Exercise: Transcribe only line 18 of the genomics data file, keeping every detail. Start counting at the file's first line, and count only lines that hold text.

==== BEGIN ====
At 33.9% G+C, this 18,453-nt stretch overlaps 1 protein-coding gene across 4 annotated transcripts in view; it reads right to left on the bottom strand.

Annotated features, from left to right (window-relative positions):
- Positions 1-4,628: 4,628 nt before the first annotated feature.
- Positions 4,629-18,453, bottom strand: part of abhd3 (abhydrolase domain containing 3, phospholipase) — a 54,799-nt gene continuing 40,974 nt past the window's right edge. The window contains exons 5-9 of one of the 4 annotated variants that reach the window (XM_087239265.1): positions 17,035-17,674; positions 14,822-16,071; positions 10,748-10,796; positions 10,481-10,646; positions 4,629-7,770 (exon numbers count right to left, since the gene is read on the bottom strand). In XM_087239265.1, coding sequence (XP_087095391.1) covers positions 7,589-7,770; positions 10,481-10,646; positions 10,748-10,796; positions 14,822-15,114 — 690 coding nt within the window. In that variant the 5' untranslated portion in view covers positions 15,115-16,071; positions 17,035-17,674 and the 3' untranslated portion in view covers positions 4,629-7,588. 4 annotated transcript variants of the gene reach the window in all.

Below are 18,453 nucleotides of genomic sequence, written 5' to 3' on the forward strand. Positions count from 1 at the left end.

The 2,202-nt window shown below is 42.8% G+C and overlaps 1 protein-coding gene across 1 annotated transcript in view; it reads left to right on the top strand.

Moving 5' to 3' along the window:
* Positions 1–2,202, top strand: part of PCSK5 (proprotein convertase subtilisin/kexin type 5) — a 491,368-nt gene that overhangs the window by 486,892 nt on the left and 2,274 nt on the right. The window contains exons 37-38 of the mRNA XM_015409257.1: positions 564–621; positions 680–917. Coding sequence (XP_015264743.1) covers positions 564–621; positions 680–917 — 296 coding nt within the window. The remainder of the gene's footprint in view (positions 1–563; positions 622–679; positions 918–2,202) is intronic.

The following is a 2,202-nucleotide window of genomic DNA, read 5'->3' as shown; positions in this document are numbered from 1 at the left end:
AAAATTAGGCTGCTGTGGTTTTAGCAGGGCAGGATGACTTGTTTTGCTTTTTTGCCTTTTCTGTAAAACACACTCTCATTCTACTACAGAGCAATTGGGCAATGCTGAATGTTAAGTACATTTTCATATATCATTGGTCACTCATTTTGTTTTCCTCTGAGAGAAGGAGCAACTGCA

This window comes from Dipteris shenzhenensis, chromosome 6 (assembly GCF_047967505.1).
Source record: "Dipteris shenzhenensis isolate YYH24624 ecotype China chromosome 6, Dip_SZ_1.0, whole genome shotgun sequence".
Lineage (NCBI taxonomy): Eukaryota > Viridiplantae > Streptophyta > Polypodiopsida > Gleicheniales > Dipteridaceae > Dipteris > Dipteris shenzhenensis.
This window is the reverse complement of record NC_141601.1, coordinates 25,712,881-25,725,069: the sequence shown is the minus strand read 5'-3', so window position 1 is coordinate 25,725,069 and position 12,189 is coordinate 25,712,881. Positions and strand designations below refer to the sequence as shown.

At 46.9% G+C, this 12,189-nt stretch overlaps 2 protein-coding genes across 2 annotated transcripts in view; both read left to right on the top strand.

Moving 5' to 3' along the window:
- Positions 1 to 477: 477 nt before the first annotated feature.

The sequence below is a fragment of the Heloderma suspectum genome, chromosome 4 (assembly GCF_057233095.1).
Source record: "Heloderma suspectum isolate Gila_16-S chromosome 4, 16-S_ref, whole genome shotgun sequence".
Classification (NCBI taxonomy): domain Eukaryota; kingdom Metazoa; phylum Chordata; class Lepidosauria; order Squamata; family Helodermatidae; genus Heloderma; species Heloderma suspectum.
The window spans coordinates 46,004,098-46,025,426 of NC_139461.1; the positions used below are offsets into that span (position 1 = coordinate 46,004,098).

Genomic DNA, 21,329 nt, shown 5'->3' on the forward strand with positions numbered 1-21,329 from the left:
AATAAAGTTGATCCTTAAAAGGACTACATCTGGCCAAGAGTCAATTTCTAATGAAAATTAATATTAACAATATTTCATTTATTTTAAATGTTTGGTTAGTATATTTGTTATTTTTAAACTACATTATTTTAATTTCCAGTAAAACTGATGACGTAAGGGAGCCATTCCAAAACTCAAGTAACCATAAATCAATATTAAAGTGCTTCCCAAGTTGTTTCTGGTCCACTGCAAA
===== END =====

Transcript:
The sequence below is a fragment of the Heloderma suspectum genome, chromosome 4 (assembly GCF_057233095.1).